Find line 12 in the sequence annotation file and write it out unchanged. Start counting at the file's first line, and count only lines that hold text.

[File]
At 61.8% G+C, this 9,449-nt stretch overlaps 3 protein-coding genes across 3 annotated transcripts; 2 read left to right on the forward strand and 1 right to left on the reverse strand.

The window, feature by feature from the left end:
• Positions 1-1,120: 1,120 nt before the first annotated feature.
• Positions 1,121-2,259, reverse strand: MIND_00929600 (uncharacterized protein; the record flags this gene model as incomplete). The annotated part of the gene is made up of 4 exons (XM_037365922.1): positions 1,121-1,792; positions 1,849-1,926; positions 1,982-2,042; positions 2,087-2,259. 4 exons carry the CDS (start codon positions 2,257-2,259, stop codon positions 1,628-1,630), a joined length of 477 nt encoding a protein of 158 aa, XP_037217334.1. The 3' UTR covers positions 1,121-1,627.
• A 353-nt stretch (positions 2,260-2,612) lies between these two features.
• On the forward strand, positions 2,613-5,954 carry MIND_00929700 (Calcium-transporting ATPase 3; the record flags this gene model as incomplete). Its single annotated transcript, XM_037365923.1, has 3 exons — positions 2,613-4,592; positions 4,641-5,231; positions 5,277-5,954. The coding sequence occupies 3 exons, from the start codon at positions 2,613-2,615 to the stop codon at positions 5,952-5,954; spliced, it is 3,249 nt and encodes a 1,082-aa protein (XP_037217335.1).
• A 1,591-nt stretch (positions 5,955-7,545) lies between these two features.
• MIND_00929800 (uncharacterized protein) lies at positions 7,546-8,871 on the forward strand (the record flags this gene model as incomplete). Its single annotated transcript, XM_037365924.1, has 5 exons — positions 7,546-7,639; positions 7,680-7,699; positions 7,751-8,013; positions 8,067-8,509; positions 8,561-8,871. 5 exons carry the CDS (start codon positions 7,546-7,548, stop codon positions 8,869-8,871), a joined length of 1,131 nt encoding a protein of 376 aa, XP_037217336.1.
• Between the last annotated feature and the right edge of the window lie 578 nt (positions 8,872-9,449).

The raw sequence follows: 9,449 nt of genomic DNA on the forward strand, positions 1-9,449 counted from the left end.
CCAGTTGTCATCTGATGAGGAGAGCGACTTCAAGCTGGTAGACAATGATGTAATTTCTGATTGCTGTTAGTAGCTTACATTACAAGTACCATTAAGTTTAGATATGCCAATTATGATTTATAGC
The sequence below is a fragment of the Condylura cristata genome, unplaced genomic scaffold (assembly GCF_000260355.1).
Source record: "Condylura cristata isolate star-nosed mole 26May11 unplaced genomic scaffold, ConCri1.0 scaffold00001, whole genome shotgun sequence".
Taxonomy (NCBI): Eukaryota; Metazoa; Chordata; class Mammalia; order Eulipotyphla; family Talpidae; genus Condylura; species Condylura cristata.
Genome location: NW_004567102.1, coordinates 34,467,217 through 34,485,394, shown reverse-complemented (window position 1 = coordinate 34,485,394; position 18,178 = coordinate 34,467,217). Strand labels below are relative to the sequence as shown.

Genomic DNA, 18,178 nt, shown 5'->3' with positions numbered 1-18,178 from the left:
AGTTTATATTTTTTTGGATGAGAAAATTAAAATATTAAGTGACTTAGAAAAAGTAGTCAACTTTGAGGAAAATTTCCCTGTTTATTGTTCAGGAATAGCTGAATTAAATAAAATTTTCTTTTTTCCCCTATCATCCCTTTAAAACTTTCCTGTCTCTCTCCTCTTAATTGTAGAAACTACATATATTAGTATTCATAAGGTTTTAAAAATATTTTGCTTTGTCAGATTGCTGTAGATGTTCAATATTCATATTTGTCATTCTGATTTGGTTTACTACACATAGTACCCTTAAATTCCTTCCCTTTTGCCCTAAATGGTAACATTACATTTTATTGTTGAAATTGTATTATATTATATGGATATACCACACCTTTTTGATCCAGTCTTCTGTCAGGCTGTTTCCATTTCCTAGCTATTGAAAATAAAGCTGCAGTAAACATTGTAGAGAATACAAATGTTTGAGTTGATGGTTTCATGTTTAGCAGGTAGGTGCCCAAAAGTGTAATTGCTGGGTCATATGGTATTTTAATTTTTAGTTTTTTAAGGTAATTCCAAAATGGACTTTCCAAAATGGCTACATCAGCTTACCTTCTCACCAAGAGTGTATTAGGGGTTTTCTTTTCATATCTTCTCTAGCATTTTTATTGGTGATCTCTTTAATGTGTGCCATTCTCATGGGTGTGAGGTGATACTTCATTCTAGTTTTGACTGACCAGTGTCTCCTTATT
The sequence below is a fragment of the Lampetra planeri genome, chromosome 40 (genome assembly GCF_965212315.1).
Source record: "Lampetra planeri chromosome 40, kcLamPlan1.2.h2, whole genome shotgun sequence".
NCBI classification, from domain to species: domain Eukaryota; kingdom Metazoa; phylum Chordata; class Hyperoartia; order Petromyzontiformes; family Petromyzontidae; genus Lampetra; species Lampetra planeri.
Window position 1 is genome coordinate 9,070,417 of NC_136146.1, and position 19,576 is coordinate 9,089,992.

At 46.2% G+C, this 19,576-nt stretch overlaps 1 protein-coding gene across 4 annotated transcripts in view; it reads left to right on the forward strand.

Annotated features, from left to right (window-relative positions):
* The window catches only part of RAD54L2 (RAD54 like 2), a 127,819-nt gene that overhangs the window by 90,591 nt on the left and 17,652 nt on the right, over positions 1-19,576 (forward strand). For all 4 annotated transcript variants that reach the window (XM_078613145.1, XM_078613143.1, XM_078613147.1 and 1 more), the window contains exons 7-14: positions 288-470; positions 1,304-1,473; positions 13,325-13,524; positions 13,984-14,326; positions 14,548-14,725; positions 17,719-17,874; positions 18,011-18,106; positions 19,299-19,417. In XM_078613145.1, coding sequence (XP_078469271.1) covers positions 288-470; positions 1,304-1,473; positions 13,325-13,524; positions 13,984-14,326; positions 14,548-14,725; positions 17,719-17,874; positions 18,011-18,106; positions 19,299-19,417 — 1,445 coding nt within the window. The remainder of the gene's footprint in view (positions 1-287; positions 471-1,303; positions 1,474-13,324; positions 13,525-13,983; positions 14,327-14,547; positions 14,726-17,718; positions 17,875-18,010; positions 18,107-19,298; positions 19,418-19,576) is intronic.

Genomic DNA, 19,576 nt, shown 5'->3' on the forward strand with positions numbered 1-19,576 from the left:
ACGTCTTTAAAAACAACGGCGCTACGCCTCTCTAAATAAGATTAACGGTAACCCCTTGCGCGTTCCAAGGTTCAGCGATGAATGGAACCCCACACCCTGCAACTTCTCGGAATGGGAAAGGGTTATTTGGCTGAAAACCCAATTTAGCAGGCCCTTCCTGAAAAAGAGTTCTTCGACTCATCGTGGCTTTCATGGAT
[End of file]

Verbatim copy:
The sequence below is a fragment of the Condylura cristata genome, unplaced genomic scaffold (assembly GCF_000260355.1).